Fight the drought just as if we were going to war

February 3, 2014 

This is possibly the worst drought since European explorers first discovered California in the 1500s. Like Juan Cabrillo, Sebastián Vizcaíno and Francis Drake, we are entering uncharted waters and seeing a strange new world. We haven’t been here before, as our cities and farms might not have enough water to make it even one more year.

Unless we have successive storms of diluvial proportions, we are clearly in trouble.

The few dams we have are holding a small fraction of their capacity, as we have experienced three consecutive dry years, with 2013 being the worst in the history of record keeping. Our state’s population has almost tripled since most of these dams were built. If we had only created some new ones since then at least we would have expanded our cumulative water supply. But we haven’t.

This dwindling of supplies is why the State Water Project announced 0 percent water allocations for farmers this year. That has never happened before. Allocations of federal water out of the Central Valley Project will likely be the same.

Our rivers will surely dry up, as little water will be released from dams since there is a scanty snowpack to replace it. This means our ability to utilize riparian water for cities and water districts will not exist. The only option left will be to increase pumping from underground aquifers, and these water levels and its quality have been seriously declining for years.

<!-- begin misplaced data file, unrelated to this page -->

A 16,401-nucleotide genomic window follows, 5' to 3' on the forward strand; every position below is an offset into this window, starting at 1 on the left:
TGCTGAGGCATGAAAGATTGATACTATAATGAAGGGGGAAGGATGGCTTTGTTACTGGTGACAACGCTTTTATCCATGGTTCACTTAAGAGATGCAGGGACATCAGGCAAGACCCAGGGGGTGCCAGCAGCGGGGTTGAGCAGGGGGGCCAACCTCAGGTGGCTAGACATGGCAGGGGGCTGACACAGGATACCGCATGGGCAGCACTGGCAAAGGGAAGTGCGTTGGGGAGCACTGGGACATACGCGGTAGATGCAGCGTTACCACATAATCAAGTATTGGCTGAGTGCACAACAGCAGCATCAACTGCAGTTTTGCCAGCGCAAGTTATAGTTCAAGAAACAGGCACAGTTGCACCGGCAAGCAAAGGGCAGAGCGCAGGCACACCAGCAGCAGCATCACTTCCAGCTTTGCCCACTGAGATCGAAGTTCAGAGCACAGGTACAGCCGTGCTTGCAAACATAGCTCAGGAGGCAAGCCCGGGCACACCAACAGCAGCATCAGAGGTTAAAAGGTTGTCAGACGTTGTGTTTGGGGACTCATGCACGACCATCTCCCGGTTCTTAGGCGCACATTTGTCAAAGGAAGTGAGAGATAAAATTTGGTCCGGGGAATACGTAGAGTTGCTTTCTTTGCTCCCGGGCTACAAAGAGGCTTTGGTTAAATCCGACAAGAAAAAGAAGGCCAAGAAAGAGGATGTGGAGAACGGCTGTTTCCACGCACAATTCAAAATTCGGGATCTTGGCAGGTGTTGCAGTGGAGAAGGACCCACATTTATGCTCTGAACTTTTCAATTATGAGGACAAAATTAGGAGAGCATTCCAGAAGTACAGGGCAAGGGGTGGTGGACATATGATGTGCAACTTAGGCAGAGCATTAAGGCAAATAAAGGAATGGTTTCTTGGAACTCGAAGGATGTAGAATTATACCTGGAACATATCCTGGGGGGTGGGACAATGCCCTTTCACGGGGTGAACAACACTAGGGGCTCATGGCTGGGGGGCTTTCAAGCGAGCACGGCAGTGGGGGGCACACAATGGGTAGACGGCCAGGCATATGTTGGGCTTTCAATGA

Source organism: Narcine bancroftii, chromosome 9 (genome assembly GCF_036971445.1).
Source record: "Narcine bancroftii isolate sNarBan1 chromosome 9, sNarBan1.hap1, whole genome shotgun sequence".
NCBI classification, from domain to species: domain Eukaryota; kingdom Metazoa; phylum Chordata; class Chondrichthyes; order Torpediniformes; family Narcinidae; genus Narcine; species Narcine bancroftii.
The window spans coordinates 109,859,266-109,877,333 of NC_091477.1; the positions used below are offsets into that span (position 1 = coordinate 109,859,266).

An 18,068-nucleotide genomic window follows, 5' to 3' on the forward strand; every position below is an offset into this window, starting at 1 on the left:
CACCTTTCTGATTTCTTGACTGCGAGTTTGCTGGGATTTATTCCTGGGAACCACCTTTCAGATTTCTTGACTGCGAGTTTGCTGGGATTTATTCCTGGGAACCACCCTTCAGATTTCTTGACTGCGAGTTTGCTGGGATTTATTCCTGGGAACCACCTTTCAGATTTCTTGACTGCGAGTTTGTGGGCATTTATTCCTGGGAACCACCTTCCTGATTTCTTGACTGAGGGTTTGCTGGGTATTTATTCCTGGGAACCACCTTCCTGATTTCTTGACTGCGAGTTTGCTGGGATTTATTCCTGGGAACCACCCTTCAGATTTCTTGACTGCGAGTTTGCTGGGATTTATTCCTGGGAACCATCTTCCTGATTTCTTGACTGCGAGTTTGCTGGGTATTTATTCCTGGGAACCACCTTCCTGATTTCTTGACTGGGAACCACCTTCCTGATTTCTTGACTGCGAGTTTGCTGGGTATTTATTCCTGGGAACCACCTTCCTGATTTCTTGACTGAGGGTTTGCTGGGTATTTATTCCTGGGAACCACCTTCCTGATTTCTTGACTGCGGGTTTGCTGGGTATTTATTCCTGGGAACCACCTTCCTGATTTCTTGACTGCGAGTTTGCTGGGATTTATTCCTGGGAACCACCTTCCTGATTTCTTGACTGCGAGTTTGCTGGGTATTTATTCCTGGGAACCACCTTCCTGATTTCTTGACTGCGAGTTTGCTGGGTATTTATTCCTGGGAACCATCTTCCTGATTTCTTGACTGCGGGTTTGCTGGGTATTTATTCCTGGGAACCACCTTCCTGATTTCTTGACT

So the choices will be to pump underground water until the wells go dry, or learn to live with much less water while producing a lot less food. This has huge ramifications, as California feeds at least one-fourth of our nation. We would like to feed ourselves, let alone exporting food to other states and nations.

This is coming at a time when most Americans are already in hard times and unable to buy food for their families, without a catastrophic drought added into the equation.

Although it won’t help this year, California must build new water storage. And it must be done quickly, with the urgency of a war or a national emergency.

We should scrap all other projects like the twin tunnels out of the Delta and the bullet train, as water storage should be our No. 1 priority. The governor and Legislature should be fast-tracking the construction of dams and forgetting about transgender toilets in our public schools and facilities. Where will the water come from to flush them anyway?

Moreover, we may want to rethink about flushing some 75 percent of our precious water out to the ocean for the welfare of fish and the Bay.

As a state, we always find the money to throw into the wind. These new dams would help recharge our groundwater aquifers, feed our rivers and supplement the larger environment. Why can’t we accomplish this task? We have computers and machines that they didn’t have with earlier dam construction.

It’s purely a matter of will and determination. The politicians and environmentalists must put aside their ancillary distractions and opposition. We must develop the water to provide for our needs. It must be done.

Michelena is a Patterson-area farmer who served as a visiting editor at The Bee in 2009. Send questions or comments to columns@modbee.com.

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